Shares of Ocular Therapeutix (OCUL) have lost nearly three-quarters of their value since IPO was priced at $13 in 2014. Over the past year, the stock has lost half its value and is in the red by roughly 15% so far in 2019.
This busted IPO popped up on my radar after a recent cluster of insider buying (Chairman just bought 45,780 shares, Chief Medical Officer with multiple purchases, etc.). After listening to management's presentation at Jefferies, I was able to overcome my initial skepticism to realize there is meaningful innovation taking place here.
Figure 1: OCUL daily advanced chart (Source: Finviz)
Figure 2: OCUL 15-minute chart (Source: Finviz)
When looking at charts, clarity often comes from taking a look at distinct time frames in order to determine important technical levels to get a feel for what's going on. In the first chart (daily advanced), we can see a steady downtrend that accelerated in December with a "sell the news" reaction following FDA approval of Dextenza. A brief bounce took place in late February but the selloff continued with a gap down in late May following news of a failed phase 3 trial for OTX-TP in reducing intraocular pressure in patients with open-angle glaucoma or ocular hypertension. In the second chart (15-minute), we can observe an impressive rebound take place as a result of recent insider buying (remains to be seen if we can get some follow through).
At Jefferies Healthcare Conference, Ocular Therapeutix CEO Amarpreet Sawhney, PH.D., starts by stating that the company's principal focus is on the launch of its first drug (Dextenza) to market. Their intent is to make drop therapy obsolete, using hydrogel-based platform to eventually cover all indications for which drops are currently prescribed. The same goes for conditions that call for an injection to the back of the eye (i.e. current VEGF therapies).
Figure 3: Pipeline (Source: corporate presentation)
The company's invented a new route of administration (intracanicular inserts and intracameral injections) - when I first briefly glanced at the company's offerings, I wasn't interested as I thought the space was too crowded to make an impact. However, looking at the videos on slides 7 and 8 of Jefferies presentation showed how rapid the procedure for inserting Dextenza, while the image of drop administration to an elderly lady brought to mind my own experience trying to care for my grandmother and having to remind her to take her drops (not to mention that I'm not very dexterous when it came to her asking me to administer them). In that light, the burden on patient and caregiver makes clear that this procedure and technology add real value.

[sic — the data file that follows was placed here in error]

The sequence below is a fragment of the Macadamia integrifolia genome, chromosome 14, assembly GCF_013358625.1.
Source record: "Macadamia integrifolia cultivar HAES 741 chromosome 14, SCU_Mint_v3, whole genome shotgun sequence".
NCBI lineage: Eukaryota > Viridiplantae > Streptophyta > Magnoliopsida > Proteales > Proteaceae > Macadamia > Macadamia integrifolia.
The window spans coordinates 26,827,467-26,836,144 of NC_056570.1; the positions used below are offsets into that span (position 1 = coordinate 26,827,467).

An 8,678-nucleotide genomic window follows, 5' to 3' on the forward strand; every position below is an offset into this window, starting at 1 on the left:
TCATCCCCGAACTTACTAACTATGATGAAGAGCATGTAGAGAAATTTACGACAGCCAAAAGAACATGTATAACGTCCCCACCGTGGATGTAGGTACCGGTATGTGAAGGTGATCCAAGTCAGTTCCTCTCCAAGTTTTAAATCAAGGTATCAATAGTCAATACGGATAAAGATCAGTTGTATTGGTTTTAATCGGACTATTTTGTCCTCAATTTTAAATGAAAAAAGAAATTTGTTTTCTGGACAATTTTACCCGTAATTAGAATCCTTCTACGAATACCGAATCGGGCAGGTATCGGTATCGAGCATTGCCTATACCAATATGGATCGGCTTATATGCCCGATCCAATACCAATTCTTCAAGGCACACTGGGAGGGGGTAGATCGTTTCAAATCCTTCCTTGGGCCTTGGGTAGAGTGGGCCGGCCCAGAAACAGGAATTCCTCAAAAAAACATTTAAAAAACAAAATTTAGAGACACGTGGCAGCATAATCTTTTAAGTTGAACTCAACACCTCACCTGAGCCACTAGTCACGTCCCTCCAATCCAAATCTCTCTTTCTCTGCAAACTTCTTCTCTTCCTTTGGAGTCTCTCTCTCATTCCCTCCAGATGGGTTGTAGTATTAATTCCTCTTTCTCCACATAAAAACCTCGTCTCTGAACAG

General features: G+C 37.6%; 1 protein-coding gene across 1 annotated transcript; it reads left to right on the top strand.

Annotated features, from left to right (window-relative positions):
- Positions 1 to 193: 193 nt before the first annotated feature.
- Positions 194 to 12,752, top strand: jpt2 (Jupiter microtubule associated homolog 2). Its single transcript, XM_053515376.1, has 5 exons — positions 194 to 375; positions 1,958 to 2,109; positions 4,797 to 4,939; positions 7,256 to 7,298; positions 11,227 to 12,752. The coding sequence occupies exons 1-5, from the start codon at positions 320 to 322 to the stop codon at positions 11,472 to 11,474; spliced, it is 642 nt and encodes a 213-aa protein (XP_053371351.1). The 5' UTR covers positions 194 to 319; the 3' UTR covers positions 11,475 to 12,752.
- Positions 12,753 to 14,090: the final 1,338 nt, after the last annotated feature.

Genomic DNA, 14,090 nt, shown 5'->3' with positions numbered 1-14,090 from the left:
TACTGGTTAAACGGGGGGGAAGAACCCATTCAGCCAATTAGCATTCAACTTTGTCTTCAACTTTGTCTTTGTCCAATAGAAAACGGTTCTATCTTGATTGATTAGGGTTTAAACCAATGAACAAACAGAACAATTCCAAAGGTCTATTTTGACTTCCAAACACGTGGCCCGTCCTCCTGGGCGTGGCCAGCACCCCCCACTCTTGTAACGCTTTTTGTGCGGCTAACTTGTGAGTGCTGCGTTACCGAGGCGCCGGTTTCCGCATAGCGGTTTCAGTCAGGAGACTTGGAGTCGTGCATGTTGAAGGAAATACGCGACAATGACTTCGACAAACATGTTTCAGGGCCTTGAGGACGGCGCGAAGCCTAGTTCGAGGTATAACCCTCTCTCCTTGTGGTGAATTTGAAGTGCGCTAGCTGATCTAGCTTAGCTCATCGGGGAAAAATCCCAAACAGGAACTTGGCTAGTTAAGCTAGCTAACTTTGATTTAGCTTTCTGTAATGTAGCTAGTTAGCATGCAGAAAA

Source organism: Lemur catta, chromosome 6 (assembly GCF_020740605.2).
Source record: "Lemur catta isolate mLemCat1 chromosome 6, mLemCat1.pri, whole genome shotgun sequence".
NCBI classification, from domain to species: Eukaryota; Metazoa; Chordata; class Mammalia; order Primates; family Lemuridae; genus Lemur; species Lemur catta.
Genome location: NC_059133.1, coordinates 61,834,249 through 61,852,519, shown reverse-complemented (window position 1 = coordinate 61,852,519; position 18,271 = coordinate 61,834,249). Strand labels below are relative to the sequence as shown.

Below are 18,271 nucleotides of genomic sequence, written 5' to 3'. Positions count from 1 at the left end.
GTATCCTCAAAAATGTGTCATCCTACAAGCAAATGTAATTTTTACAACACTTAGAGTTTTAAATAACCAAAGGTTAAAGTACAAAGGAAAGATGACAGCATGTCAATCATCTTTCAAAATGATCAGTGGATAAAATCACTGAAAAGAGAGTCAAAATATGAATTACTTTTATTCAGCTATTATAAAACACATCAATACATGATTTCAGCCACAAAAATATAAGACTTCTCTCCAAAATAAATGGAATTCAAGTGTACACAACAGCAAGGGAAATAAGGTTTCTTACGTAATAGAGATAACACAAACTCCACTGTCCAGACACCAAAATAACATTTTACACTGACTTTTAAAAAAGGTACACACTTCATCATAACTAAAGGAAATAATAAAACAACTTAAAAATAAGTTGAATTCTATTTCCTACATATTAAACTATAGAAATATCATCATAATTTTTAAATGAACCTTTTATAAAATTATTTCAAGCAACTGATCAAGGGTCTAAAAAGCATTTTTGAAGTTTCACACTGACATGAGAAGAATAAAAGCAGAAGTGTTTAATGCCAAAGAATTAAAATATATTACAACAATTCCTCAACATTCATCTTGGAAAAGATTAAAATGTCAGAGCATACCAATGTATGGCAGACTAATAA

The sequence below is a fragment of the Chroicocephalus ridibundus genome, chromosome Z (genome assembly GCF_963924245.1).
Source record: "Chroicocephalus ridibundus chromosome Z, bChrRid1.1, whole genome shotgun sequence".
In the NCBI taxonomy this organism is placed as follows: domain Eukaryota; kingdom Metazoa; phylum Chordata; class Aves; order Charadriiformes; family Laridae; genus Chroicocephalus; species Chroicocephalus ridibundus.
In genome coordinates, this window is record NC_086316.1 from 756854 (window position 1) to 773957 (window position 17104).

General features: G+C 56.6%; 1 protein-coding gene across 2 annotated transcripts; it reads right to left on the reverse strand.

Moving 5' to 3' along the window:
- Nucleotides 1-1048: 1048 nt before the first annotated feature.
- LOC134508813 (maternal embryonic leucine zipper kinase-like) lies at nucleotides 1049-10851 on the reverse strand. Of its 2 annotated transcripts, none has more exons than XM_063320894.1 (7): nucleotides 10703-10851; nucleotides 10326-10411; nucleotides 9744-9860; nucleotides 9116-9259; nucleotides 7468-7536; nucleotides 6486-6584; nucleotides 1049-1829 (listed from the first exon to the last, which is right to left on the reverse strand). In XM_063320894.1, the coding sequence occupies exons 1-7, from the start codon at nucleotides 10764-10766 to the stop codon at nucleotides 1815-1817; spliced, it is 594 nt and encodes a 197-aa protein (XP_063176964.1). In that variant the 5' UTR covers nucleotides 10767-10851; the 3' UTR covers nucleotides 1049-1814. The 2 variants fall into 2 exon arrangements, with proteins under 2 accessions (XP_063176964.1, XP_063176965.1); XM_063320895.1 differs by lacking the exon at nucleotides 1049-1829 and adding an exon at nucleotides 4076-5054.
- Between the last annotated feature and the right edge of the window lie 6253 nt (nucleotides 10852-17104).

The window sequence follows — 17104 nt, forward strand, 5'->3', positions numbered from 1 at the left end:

The insertion of Dextenza observed in the video replaces 70 steroid drops given over a month (keeping in mind weekly drop requirement varies and that these patients can have issues with memory or dexterity). Dextenza was approved to deliver dexamethasone to treat postoperative ocular pain for up to 30 days with one treatment. Dextenza's C-code goes live in July and J-code could potentially be effective in January 2020. For those unaware, C-code gives full reimbursement at full price (payment within 2 weeks) for all Medicare part B patients (2 million of those in the US). As for expansion efforts, PDUFA date has been set for November 10th for the expanded indication of inflammation. Additionally, there are many investigator-initiated trials ongoing (looking at several other indications where steroids are effective such as dry eye syndrome).
As for supportive data, efficacy is quite convincing and safety shows clear differentiation from steroid drops (very well tolerated).
Figure 4: Efficacy and safety observed in phase 3 data (Source: corporate presentation)
As for launch efforts, there are around 8 to 9 million total prescriptions of steroids and 6 million surgical prescriptions for topical steroids (for the latter, Dextenza is indicated for all of those). 4 million of those scripts are for cataract surgery and half fall under Medicare part B. While Ocular Therapeutix is a small company, keep in mind that 60% of the annual 2 million Medicare Part B surgeries take place in around 900 surgical centers (top doctors do between 2,000 and 3,500 surgeries per year). If the company gets the product of these high performing doctors protocols, that means $2 million to $3 million income per year for one doctor.